You're not an idiot, at least not because of this question. But sometimes it's time to move on. And sometimes it's time to not look back.

Dan from Las Vegas, NV

Hi Zone, I think the Jags are handling Yann situation very well. With the departures of all the good players we had on defense since 2017, I'm curious how effective Yann will be. As of now the opposing teams have to worry only about end Josh Allen on that defensive front.

Fair.

Ray from Ansonia, CT

If Jacksonville wants Yan here, then why didn't they transition tag him? That way, once he agreed to a long-term deal with another team, as long as we matched he would have no choice but to play the long-term deal with the Jags? Or is that not how that works? I just remember the Cleveland Browns did it to us when we tried to sign center Alex Mack.

The Jaguars placed the franchise tag on Ngakoue because they want him here. Because it would cost a team two first-round selections to sign Ngakoue as a free agent under the tag, the tag effectively prevents another team from signing him. The transition tag is a bit riskier for a team wanting to keep a player because it allows for the scenario – however unlikely – that the pursuing team could structure the deal in such a way that the player's current team would be unable/unwilling to match.

Mike from Atlanta, GA

Ngakoue can disagree as much as he wants but that won't change supply and demand. Do you think it's more probable that he plays for the Jaguars under the franchise tag than him accepting market value for another team to get a long-term contract?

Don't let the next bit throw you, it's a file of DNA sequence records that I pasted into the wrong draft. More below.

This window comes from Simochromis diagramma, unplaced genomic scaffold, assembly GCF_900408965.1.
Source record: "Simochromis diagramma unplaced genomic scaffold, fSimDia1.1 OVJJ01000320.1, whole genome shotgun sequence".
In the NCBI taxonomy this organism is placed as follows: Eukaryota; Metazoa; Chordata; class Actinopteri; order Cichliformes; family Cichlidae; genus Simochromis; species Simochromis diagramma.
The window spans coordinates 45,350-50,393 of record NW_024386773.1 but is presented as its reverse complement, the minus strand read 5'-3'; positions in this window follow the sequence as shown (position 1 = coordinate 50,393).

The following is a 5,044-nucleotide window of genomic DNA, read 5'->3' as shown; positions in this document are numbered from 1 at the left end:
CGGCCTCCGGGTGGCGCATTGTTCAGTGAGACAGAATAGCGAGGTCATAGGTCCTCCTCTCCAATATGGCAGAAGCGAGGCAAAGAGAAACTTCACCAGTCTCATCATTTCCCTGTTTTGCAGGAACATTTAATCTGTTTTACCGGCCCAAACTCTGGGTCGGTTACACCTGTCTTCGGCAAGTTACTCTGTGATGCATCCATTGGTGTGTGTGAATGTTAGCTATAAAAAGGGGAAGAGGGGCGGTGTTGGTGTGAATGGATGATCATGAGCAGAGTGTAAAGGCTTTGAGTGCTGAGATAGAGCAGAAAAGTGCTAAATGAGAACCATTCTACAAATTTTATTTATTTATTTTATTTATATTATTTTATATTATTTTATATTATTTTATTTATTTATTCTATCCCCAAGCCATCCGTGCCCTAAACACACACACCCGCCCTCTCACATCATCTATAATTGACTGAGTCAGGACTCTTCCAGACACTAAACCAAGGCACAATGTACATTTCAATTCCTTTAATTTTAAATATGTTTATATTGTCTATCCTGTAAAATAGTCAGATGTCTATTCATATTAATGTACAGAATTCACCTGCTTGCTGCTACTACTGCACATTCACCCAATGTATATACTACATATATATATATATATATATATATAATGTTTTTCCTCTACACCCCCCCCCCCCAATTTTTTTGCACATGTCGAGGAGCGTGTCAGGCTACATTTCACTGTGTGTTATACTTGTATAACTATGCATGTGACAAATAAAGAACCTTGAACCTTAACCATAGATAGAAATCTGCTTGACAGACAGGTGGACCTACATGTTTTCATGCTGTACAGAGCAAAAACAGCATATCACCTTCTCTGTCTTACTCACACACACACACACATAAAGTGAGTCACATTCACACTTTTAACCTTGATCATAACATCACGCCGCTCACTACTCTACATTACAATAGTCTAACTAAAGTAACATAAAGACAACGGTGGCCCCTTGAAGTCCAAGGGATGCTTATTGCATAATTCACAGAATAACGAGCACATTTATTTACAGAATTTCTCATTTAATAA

The problem is that it's not about Ngakoue just "accepting market value" from another team. That team also must make the Jaguars an offer that they are willing to accept. I would still be a little surprised if the Jaguars trade Ngakoue because they're not inclined to do so.

John from Jacksonville

I often take much of what happens during the offseason with a grain of salt and little emotion. Regardless of who we sign, draft, let go, trade, etc., the plan begins to unfold anyhow once training camp begins and into the season. Players overperform, underperform, become disgruntled faking injury, get injured, get replaced, get suspended, hold out, and other possibilities. The team often looks much different if taking snapshots before the season, at midseason and at the end of the season. No need to get too invested in the original plan because it's going to evolve into something different anyway.

Yeah, but what else is there to do in March?

Nicholas from Djibouti

KOAF: Do you ever see a time when the NFL receives serious competition and or is at risk of being overtaken by another entity? My thought is that the current NFL entity was built in a process that took a hundred plus years and didn't always pay or compensate players fairly in order to keep the league running when popularity was struggling and then gradually increased player benefits as viewership and money started to increase. For an upstart entity, it is required to have almost a billion dollars on hand to fund "mediocre talent," high end facilities and fan-friendly interaction for the first three years.